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Thursday, Oct 28, 2021

Latest Players’ performance leaves great ‘Legacy’

Karen Zacarias’ play “Legacy of Light” is the last show I will ever see as a Mercer student, and I am not exaggerating: the Mercer Players could not have ended this season on a better note. Visually stunning and brilliantly acted, “Legacy” shows how well the Players can take a wonderful (albeit strange) script and turned it into a breathtaking piece of art.
“Legacy of Light” interweaves the stories of Émilie du Châtelet, a French physicist whose notable work was translating Isaac Newton’s “Principia”, and Olivia Hastings Brown, a modern astrophysicist who has recently discovered a new planet in its beginning stages. Crossing the lines of space and time, the story follows both women as they hit the same pivotal point in their lives: pregnancy.
Émilie becomes pregnant at the age of 42 by her young lover (who is neither her older lover, the poet Voltaire, or her husband, the Marquis du Châtelet) and fears childbirth might cause her death, while Olivia—after a brush with death herself—decides she wants a baby and, because she cannot conceive, turns to a young woman named Millie for her help as a surrogate mother. Throughout the play Émilie and Olivia wrestle with the complications a new child will bring to their work and their identity. It is a play about vocation, parenthood, dreams and legacy.
The Mercer Players took this rich, layered material and ran with it. As per usual, director Scott Mann hit a home run with his selection of the ensemble. Julie Allen was fantastic as Émilie, bringing a stateliness and composure that fit her wealthy French character very well. Allen’s portrayal brought out the calculated restraint required of a brilliant, powerful woman in a patriarchal society.
Patrick Mathis brought an energized performance as Émilie’s devoted and hot-tempered lover, Voltaire. Mathis—in what may be his best performance I’ve seen on the Backdoor stage—delivered some of the funniest lines in the show with finesse, capturing Voltaire’s barbed tone but also the depth of the poet’s feeling for Émilie and her daughter Pauline. Speaking of Pauline, Maggie Rogers did a wonderful job bringing her character to life during Rogers’ debut as a Mercer Player. Her character was noticeably younger than the others of her time period, and she pulled off the role with a sweetness and youthful exuberance—as did Kevin Kersey, who played Émilie’s young lover Saint-Lambert. John Farrington made a steady, affectionate Marquis that seemed befitting of a Frenchman who was tolerant of his wife’s many lovers.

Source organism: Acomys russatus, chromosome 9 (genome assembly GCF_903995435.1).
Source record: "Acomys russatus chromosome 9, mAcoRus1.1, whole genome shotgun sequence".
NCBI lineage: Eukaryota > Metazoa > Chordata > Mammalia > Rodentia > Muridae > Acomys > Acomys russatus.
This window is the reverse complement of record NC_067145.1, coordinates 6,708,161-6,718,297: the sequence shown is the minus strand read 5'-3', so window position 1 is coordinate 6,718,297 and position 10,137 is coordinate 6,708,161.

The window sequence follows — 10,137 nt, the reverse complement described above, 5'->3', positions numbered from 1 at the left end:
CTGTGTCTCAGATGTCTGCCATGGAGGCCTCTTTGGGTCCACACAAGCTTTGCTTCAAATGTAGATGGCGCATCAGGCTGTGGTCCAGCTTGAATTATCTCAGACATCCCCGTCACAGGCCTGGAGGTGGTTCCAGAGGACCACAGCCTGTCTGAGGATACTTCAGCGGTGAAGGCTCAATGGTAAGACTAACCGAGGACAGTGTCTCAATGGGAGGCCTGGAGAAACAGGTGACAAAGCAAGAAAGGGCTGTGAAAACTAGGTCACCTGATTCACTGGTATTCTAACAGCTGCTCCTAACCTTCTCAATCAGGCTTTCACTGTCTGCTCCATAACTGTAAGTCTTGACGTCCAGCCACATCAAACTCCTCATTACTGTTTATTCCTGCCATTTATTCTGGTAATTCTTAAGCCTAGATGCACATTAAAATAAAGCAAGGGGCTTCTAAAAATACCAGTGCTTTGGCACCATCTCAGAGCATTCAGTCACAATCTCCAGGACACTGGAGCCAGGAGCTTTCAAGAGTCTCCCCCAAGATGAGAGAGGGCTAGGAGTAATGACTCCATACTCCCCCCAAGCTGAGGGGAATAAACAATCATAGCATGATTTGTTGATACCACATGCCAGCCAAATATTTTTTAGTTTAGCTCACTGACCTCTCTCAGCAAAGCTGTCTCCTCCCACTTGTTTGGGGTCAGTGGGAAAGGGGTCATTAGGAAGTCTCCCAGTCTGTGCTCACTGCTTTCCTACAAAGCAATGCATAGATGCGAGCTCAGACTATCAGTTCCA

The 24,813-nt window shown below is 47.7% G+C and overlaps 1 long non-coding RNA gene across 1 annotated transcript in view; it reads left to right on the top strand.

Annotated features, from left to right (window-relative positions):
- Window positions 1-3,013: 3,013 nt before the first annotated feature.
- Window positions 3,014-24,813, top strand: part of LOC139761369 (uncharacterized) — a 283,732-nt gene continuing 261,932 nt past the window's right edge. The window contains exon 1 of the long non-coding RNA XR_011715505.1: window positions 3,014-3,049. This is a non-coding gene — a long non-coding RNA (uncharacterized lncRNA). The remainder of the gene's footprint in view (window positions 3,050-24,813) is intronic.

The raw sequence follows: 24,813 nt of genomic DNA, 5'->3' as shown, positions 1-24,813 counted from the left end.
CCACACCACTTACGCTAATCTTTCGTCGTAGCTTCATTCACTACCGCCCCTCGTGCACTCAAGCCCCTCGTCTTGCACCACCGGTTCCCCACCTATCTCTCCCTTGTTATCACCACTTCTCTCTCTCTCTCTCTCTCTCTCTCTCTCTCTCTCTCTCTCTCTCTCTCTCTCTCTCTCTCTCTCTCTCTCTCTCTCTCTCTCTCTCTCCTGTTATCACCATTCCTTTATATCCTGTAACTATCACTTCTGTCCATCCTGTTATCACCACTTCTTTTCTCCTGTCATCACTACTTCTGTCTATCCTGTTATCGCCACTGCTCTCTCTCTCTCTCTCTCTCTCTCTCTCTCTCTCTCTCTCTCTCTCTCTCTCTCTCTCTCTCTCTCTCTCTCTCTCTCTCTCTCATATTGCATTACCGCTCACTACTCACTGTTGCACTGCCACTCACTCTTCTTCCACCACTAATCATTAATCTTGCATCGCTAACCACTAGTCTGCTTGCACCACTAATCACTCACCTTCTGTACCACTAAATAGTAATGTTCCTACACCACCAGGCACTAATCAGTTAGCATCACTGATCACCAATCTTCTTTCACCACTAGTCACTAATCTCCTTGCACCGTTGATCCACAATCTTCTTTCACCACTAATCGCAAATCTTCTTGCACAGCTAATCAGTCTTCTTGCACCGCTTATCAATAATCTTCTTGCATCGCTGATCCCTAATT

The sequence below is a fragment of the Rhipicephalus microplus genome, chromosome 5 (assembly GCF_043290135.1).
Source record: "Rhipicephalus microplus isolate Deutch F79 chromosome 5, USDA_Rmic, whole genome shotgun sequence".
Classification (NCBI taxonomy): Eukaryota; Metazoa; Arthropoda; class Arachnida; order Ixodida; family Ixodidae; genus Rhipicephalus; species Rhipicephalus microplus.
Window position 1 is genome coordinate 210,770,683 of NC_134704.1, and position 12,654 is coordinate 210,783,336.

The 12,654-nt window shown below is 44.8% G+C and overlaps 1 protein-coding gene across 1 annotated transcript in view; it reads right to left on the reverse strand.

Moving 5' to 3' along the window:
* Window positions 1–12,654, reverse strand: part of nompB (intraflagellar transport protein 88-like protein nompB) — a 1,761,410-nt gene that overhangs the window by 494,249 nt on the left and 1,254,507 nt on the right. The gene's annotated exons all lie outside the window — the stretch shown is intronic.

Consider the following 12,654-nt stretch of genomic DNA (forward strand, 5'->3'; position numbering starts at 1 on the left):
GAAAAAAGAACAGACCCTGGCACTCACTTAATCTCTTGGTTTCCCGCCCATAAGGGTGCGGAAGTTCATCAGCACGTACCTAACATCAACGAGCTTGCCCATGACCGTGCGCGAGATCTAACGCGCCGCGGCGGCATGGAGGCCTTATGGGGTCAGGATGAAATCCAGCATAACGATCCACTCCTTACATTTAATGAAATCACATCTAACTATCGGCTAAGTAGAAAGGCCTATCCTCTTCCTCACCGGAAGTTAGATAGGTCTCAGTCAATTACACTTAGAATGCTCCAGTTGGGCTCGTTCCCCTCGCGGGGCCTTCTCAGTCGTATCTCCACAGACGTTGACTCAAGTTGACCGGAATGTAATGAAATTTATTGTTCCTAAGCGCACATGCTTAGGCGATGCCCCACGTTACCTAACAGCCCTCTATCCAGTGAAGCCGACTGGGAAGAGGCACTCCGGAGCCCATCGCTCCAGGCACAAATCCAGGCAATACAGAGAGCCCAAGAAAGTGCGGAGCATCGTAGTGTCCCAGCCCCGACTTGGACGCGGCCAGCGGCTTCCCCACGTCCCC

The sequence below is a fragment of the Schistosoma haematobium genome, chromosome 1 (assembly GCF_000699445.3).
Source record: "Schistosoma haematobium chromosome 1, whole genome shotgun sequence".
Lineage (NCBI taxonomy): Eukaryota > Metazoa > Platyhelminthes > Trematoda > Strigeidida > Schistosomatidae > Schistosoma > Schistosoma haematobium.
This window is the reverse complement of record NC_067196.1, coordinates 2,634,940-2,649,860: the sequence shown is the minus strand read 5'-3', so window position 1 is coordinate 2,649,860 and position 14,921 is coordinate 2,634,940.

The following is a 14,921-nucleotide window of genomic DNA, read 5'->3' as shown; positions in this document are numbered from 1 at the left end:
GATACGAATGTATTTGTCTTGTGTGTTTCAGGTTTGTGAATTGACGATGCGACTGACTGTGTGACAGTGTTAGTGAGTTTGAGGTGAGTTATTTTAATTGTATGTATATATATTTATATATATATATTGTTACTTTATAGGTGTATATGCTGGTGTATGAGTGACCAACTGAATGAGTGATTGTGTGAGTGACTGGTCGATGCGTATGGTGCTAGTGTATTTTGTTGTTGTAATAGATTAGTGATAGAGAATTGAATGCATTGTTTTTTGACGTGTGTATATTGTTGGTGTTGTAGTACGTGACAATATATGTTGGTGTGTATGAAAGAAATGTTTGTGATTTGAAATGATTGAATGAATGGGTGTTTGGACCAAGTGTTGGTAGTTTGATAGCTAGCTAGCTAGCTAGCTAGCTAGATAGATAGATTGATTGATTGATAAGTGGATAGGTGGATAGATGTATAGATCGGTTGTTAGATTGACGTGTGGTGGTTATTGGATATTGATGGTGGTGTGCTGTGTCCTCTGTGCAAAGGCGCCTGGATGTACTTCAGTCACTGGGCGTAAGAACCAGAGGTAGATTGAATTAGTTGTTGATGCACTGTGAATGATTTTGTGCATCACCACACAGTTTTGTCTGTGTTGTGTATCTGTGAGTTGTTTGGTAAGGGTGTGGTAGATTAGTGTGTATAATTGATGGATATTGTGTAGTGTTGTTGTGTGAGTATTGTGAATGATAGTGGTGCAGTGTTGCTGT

From the contemporary half of the play, Maconite Liane Treiman was wonderful as the brilliant but scatterbrained Olivia. Her performance was convincing, particularly strong at her moments of crisis as she wrestled with her fears that she cannot handle being a mother. Her dynamic with Liam McDermott, who played her husband Peter, was lovely to watch; the two picked up each other’s lines in a very natural way, as one would expect of a long-married couple. This role was very different from McDermott’s previous performances, and he brought a paternal warmth to his character that was a pleasant, refreshing surprise.
Suzanne Stroup was perfect as Millie, the young woman chosen to carry the Browns’ baby. Stroup convincingly conveyed the mood swings of being pregnant and being young and impulsive. She had great chemistry with Alex Preston, who played her brother Lewis. In the second act, Preston’s confrontation with McDermott’s character creates one of the strongest scenes in the play, carried off flawlessly by the excellent acting between Preston, McDermott, Stroup and Treiman.
Visually, the show was beautiful. The backdrop looked like a watercolor of the halos cast by differently colored lights, and the trees crafted by the cast lent a visual element to the play’s recurring mention of Newton’s story in which he discovers gravity thanks to a falling apple. However, the most stunning visual element of the show was the lighting. Marian Zielinksi outdid herself with lights that cast fragmented patterns on the floor, the backdrop and the actors, as if they were cast through a stained-glass window. The lights evoked the idea of constellations, fitting the show’s emphasis on physics and astronomy, and created a lovely continuity between the two different time periods.
“Legacy of Light” was probably my favorite of all the Mercer Players shows I have seen during my time here, and I would like to personally extend a thank-you to the cast and crew for such an incredible performance. Good luck to the graduating seniors: the Backdoor Theatre will miss you dearly. And to the actors and crew they leave behind: break a leg. May you have many more performances like this one.


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